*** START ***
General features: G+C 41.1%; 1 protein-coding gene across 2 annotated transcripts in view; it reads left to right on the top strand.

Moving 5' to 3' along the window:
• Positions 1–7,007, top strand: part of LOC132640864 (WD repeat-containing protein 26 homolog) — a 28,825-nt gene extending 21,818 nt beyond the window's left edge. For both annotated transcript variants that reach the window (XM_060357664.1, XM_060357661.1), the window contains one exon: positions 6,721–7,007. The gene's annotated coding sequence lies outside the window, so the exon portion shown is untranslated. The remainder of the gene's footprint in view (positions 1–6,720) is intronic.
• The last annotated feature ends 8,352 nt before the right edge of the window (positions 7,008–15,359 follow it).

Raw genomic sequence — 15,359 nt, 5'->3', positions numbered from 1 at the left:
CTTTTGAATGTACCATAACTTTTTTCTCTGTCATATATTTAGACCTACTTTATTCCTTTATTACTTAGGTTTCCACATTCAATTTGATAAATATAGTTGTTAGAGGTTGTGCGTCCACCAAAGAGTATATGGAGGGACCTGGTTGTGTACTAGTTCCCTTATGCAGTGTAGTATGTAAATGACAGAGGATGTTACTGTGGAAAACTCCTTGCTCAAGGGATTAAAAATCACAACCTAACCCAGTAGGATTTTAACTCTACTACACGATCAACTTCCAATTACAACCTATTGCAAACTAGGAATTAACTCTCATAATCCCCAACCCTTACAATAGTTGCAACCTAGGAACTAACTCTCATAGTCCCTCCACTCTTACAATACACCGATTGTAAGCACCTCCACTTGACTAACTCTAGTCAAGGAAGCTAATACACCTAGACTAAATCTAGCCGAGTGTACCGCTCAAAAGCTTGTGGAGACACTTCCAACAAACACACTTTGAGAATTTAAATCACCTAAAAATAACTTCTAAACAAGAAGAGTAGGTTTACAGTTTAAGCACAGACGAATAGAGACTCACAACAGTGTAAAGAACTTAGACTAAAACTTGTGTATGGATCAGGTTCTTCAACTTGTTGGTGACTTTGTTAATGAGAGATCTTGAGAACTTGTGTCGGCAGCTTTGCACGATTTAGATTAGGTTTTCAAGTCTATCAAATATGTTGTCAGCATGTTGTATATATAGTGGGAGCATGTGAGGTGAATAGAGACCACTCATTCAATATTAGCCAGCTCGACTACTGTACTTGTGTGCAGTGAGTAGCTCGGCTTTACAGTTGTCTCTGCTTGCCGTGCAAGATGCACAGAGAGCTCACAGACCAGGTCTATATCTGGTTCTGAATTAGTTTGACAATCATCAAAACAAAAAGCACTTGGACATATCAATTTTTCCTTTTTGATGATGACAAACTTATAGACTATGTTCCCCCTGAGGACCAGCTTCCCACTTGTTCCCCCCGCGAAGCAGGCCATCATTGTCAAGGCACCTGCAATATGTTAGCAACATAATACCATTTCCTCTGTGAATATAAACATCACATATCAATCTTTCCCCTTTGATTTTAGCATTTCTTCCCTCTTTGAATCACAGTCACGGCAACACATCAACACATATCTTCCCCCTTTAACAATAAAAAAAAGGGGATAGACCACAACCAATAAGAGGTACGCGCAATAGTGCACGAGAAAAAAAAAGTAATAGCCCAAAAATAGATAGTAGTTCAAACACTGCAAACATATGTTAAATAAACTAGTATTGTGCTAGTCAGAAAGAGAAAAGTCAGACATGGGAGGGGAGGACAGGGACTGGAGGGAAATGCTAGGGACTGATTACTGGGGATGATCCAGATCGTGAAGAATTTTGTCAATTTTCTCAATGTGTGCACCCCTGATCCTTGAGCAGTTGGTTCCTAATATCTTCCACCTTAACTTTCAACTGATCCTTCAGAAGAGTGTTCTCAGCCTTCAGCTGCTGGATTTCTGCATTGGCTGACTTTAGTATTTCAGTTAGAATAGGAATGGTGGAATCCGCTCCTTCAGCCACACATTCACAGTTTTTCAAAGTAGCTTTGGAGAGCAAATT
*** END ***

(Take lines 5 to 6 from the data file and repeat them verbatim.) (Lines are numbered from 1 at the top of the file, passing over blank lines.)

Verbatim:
Raw genomic sequence — 15,359 nt, 5'->3', positions numbered from 1 at the left:
CTTTTGAATGTACCATAACTTTTTTCTCTGTCATATATTTAGACCTACTTTATTCCTTTATTACTTAGGTTTCCACATTCAATTTGATAAATATAGTTGTTAGAGGTTGTGCGTCCACCAAAGAGTATATGGAGGGACCTGGTTGTGTACTAGTTCCCTTATGCAGTGTAGTATGTAAATGACAGAGGATGTTACTGTGGAAAACTCCTTGCTCAAGGGATTAAAAATCACAACCTAACCCAGTAGGATTTTAACTCTACTACACGATCAACTTCCAATTACAACCTATTGCAAACTAGGAATTAACTCTCATAATCCCCAACCCTTACAATAGTTGCAACCTAGGAACTAACTCTCATAGTCCCTCCACTCTTACAATACACCGATTGTAAGCACCTCCACTTGACTAACTCTAGTCAAGGAAGCTAATACACCTAGACTAAATCTAGCCGAGTGTACCGCTCAAAAGCTTGTGGAGACACTTCCAACAAACACACTTTGAGAATTTAAATCACCTAAAAATAACTTCTAAACAAGAAGAGTAGGTTTACAGTTTAAGCACAGACGAATAGAGACTCACAACAGTGTAAAGAACTTAGACTAAAACTTGTGTATGGATCAGGTTCTTCAACTTGTTGGTGACTTTGTTAATGAGAGATCTTGAGAACTTGTGTCGGCAGCTTTGCACGATTTAGATTAGGTTTTCAAGTCTATCAAATATGTTGTCAGCATGTTGTATATATAGTGGGAGCATGTGAGGTGAATAGAGACCACTCATTCAATATTAGCCAGCTCGACTACTGTACTTGTGTGCAGTGAGTAGCTCGGCTTTACAGTTGTCTCTGCTTGCCGTGCAAGATGCACAGAGAGCTCACAGACCAGGTCTATATCTGGTTCTGAATTAGTTTGACAATCATCAAAACAAAAAGCACTTGGACATATCAATTTTTCCTTTTTGATGATGACAAACTTATAGACTATGTTCCCCCTGAGGACCAGCTTCCCACTTGTTCCCCCCGCGAAGCAGGCCATCATTGTCAAGGCACCTGCAATATGTTAGCAACATAATACCATTTCCTCTGTGAATATAAACATCACATATCAATCTTTCCCCTTTGATTTTAGCATTTCTTCCCTCTTTGAATCACAGTCACGGCAACACATCAACACATATCTTCCCCCTTTAACAATAAAAAAAAGGGGATAGACCACAACCAATAAGAGGTACGCGCAATAGTGCACGAGAAAAAAAAAGTAATAGCCCAAAAATAGATAGTAGTTCAAACACTGCAAACATATGTTAAATAAACTAGTATTGTGCTAGTCAGAAAGAGAAAAGTCAGACATGGGAGGGGAGGACAGGGACTGGAGGGAAATGCTAGGGACTGATTACTGGGGATGATCCAGATCGTGAAGAATTTTGTCAATTTTCTCAATGTGTGCACCCCTGATCCTTGAGCAGTTGGTTCCTAATATCTTCCACCTTAACTTTCAACTGATCCTTCAGAAGAGTGTTCTCAGCCTTCAGCTGCTGGATTTCTGCATTGGCTGACTTTAGTATTTCAGTTAGAATAGGAATGGTGGAATCCGCTCCTTCAGCCACACATTCACAGTTTTTCAAAGTAGCTTTGGAGAGCAAATT